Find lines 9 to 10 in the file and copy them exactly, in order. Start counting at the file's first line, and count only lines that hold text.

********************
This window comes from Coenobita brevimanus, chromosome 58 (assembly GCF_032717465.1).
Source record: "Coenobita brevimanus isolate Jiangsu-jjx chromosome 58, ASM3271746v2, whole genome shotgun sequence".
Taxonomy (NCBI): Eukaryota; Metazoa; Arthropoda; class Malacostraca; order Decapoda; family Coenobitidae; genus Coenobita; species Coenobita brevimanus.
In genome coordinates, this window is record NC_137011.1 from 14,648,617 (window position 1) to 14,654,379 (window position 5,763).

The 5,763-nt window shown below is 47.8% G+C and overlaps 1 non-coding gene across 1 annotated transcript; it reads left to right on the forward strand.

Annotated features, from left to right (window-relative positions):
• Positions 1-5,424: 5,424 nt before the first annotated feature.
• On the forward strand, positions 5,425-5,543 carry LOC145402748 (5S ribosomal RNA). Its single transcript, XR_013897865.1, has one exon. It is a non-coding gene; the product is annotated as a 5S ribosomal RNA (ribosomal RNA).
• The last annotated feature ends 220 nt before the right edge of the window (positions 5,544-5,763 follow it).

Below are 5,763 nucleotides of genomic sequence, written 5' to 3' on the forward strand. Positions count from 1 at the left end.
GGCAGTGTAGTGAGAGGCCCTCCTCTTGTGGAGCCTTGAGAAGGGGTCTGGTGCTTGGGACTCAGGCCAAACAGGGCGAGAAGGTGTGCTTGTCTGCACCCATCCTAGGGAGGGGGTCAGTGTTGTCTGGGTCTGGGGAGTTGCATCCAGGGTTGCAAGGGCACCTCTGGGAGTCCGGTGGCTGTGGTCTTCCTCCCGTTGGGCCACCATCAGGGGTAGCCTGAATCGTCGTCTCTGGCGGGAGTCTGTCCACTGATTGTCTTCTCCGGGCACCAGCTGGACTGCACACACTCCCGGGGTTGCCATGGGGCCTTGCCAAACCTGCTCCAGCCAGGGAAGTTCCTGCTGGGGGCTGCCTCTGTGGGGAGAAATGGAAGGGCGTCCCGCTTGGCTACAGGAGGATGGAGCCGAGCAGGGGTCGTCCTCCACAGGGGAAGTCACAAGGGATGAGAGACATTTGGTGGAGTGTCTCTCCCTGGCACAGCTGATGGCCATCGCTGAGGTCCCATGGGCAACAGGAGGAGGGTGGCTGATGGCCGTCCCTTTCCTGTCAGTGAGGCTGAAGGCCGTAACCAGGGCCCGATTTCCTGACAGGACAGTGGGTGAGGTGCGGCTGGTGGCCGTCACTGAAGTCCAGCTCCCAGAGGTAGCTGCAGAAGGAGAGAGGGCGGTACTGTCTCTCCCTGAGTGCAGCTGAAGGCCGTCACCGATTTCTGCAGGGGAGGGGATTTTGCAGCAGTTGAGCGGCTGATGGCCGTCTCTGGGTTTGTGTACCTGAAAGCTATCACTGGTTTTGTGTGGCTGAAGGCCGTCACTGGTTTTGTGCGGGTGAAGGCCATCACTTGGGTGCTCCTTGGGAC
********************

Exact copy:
• The last annotated feature ends 220 nt before the right edge of the window (positions 5,544-5,763 follow it).

Below are 5,763 nucleotides of genomic sequence, written 5' to 3' on the forward strand. Positions count from 1 at the left end.